As an adult, I feel this tent is a real disappointment that is really not fit for purpose, that is as an outdoor toy. We have tried to use it in the garden on a summer's day when there was only a breeze, but it still managed to find it's way onto the vegetable bed so now we only use it indoors. If I were to give stars out of five solely from an adult's perspective, I guess I would have to give just a single, solitary one star and that's only because it's easy to put up.
But as with any toy, it's really not just my opinion that counts....
==Under Canvas - A Child's View==
Although the recommended minimum age for this tent is two years, Freddy was well under that age when we bought it and indeed at 21 months is still under that age. But there are no small parts that could cause a choking hazard for younger children and full adult supervision is recommended even for children over this age. Over the last year Freddy has played with this tent on a semi-regular basis, with it not being a toy that he misses if I put it away.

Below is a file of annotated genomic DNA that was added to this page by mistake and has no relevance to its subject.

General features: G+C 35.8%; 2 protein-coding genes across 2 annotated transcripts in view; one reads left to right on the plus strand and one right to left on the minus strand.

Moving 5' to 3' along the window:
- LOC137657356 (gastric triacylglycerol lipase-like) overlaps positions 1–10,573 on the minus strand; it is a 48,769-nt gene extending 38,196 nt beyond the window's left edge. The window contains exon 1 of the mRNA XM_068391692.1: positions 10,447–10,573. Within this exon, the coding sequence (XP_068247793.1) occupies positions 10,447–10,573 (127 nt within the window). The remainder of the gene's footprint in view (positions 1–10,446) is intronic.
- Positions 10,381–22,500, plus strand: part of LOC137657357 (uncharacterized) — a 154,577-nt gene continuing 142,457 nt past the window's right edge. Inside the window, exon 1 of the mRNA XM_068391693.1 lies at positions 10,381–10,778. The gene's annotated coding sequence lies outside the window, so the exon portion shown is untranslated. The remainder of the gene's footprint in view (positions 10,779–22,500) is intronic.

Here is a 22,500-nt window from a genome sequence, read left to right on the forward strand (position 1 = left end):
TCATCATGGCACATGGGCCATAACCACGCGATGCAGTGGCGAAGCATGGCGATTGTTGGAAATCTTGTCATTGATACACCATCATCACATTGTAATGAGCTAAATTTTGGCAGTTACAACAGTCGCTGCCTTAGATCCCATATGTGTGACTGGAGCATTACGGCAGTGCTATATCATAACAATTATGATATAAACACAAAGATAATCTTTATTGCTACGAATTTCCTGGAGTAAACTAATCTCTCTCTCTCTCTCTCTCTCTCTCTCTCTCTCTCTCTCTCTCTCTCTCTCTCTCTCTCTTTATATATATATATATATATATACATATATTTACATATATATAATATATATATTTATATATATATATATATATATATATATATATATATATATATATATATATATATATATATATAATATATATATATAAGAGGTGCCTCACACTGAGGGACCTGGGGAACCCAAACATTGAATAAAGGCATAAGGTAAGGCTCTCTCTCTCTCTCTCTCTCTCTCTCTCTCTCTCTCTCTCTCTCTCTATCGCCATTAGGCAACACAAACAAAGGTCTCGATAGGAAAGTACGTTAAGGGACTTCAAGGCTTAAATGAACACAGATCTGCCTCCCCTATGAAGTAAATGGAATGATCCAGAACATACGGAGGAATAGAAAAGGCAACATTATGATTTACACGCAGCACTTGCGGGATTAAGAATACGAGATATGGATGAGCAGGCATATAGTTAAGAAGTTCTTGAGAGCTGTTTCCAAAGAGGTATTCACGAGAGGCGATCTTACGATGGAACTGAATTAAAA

Before he could walk, Freddy would occasionally crawl into the tent to play peek-a-boos, but there's really nothing about it that overly interested him. As I've already stated, we did try using it in the garden to provide shade for him, but found it completely unsuitable. In the last month or so we've found Freddy making himself "dens" in the bottom of his wardrobe or under the table, dragging a blanket and some toys in with his, so we decided to encourage his to use the tent for this instead, which has been quite successful.